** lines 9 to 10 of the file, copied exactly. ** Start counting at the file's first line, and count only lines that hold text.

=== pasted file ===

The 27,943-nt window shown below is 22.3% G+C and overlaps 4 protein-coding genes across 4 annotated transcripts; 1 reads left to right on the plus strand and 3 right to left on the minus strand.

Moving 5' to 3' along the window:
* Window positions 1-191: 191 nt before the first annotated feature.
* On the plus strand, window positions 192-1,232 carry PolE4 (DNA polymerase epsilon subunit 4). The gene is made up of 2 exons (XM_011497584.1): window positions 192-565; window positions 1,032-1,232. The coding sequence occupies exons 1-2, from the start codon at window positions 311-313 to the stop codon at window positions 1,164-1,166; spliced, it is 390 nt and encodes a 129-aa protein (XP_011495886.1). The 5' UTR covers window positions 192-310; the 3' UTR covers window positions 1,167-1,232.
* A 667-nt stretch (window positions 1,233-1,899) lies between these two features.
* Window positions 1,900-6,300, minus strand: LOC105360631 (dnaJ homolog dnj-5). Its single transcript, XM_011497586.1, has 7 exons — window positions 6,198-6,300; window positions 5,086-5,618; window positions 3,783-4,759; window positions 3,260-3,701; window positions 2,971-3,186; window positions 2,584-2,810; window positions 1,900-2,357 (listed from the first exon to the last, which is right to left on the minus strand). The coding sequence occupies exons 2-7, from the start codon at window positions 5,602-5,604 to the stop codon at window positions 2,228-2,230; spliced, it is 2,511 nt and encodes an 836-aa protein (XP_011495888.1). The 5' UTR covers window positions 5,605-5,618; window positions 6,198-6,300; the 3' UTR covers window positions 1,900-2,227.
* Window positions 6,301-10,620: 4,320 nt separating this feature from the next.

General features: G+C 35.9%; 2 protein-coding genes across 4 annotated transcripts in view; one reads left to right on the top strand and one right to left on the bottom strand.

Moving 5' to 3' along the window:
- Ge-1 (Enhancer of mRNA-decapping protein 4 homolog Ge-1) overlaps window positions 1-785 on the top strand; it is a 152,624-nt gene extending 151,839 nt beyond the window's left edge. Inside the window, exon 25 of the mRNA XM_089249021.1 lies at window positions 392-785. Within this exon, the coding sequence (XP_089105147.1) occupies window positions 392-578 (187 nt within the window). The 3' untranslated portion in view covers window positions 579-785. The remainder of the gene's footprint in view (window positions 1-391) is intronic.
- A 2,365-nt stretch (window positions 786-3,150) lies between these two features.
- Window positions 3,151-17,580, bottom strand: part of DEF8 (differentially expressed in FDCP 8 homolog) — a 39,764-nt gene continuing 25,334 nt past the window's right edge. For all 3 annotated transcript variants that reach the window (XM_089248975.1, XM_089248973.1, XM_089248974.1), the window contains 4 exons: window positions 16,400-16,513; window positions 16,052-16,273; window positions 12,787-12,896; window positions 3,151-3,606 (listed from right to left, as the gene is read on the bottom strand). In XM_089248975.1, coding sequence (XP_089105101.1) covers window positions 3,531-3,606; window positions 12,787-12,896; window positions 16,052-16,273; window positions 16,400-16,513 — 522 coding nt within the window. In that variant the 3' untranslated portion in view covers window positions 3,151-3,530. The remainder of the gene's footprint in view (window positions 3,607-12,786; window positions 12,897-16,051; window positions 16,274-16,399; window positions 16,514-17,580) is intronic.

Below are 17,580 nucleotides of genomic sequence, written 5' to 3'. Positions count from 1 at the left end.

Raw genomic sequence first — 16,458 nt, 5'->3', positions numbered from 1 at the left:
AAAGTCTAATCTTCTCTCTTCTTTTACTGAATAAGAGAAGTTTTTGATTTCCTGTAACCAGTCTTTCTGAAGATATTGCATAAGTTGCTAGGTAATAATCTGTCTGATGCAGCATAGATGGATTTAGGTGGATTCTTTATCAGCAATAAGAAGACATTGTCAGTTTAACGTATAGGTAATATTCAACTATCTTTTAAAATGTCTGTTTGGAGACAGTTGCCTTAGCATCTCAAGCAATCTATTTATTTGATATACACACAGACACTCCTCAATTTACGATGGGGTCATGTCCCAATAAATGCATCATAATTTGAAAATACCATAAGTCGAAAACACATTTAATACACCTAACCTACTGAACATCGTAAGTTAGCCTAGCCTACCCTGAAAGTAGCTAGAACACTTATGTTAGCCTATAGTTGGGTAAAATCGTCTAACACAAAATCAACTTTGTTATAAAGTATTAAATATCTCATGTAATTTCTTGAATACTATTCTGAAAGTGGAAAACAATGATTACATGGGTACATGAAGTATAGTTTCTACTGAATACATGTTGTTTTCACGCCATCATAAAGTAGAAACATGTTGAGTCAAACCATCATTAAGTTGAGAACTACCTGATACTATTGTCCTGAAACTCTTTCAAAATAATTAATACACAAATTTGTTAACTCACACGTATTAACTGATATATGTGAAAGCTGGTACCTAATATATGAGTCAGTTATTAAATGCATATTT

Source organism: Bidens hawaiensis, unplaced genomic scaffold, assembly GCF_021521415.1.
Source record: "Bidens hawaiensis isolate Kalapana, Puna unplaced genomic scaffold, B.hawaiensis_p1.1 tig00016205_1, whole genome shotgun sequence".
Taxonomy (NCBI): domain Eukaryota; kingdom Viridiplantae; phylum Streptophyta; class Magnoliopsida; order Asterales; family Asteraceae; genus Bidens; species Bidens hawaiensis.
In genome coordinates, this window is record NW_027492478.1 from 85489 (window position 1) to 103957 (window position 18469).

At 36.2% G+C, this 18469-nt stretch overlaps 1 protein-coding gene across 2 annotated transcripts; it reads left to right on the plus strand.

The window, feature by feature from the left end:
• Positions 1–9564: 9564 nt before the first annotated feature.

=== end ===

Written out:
Moving 5' to 3' along the window:
- Ge-1 (Enhancer of mRNA-decapping protein 4 homolog Ge-1) overlaps window positions 1-785 on the top strand; it is a 152,624-nt gene extending 151,839 nt beyond the window's left edge. Inside the window, exon 25 of the mRNA XM_089249021.1 lies at window positions 392-785. Within this exon, the coding sequence (XP_089105147.1) occupies window positions 392-578 (187 nt within the window). The 3' untranslated portion in view covers window positions 579-785. The remainder of the gene's footprint in view (window positions 1-391) is intronic.